As someone who studies the racial economic divide—particularly between Blacks and Whites—my strongest criticism of the address is that Obama's policy solutions are not strong enough to overcome the structural inequality suffered by African Americans.

    African Americans have only 10 percent of the wealth of White Americans and they are segregated into the most disenfranchised communities. On top of that, their job loss rate has been far higher than the rest of American's during our current economic crisis. 


    When I first read President Obama's address to the NAACP, I had a mixed reaction. I was glad to have a president who saw government responsibility for the structural inequality developed through decades of discrimination. At the same time, I found myself disappointed that he did not advocate for stronger measures, like an equity assessment of all future federal spending to ensure that government funds do not solidify the racial economic divide. 

Yet after reading news coverage of President Obama's address, I realized that his discussion of structural inequality is beyond what most Americans are prepared to deal with, or at least beyond what The New York Times sees as news that's fit to print.

    Dedrick Muhammad is the senior organizer and research associate for the Program on Inequality and the Common Good at the Institute for Policy Studies.

    :teach:
     
  7. Therious

    Therious Banned MEMBER

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    the big deal is that Obama is using black people as a political scape goat,a ladder if you will. you can criticize whites as well,trust me I have seen whites up close,they are drug using,alcoholic,thieving violent,gun toting,murdering people. Talk about parenting,was it a not a white women who left her f-ing child to die in a swamp in Florida??????????????? many a time I turn on the TV, i see some white boy soldier home from Baghdad who has murdered his wife.

    kids can wear their pants how they want, there are plenty of fathers doing the right thing. I am tired of weak Black people giving in to the assault on the freedom of black youth,this is a free country,you can dress however you want,stop pushing your grandpa since of fashion on kids,kids.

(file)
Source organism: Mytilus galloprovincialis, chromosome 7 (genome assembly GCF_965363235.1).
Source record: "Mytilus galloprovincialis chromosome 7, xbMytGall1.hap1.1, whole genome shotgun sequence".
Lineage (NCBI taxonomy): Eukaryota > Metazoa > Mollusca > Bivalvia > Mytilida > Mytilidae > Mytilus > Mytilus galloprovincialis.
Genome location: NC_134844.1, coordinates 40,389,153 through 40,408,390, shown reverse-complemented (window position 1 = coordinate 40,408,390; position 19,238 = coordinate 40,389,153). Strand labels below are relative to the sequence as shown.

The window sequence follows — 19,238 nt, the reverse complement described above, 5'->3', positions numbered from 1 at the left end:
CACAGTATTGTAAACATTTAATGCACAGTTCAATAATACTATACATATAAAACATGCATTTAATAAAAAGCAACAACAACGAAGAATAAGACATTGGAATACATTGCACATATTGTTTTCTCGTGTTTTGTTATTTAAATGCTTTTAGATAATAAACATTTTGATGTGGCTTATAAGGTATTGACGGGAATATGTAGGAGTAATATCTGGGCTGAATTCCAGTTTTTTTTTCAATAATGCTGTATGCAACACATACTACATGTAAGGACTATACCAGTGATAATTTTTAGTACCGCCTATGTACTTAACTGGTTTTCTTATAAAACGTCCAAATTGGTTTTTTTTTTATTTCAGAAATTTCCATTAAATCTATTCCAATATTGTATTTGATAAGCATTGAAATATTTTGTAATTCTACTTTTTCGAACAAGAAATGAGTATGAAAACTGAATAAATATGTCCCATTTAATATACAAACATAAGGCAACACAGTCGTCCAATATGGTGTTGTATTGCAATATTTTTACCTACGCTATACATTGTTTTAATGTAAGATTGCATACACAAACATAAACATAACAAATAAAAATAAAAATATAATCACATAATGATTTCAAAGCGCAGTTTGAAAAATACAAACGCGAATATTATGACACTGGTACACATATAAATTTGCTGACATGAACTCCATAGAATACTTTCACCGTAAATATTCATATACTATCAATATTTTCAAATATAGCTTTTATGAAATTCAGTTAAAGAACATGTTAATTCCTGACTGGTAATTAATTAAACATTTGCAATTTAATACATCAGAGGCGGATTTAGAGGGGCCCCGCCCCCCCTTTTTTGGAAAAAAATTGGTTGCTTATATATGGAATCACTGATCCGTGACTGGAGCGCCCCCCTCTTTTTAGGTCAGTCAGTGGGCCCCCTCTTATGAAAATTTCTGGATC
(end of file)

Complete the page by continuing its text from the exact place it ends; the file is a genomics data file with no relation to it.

I am sick of black people disrespecting other blacks,like that senile fool Bill Cosby just to make them selves feel better. Obama has embarrassed blacks on international TV for his own political gain.He is scared of what whites will think, if comes out and holds this system accountable,as well as the community accountable.

    Blacks can pull their pants up to their chins,it still won't stop these pink pig police officers from murdering Blacks,and unjustly arresting and incarcerating Black and Latino men.
     
  8. chuck

    chuck Well-Known Member MEMBER

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    Whenever you other posters actually read the article I also reposted:

    I'd appreciate your feedback too!

    Thanks!

    FYI...

    Later...

    Peace...

    :em0100:
     
  9. chuck

    chuck Well-Known Member MEMBER

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    Gates just made a lot of noise...

    West is trying to make a difference!

    Do remember the difference between the two!!

    FYI...

    :SuN044:
     
  10. Ikoro

    Ikoro Well-Known Member MEMBER

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    Peace.

    Cornell and Brother Dix is on point, they came correct on this.

    I wrote an article for a local paper here when Obama got (s)elected and said the same thing; it's great for the youngsters - but when if backfires (and it will) it will hit us the hardest. White people will say he's just another ni gg er and black youths won't be able to blame it on the system, racism or any such thing - it's our guy up there now.

    Then one of two things will happen: youngsters will pick themselves up and turn to a RBG state of mind and do for self, or get broken down and lose more hope in the whole set-up around them.

    Obama has "no excuses" either...

    One.

    - Ikoro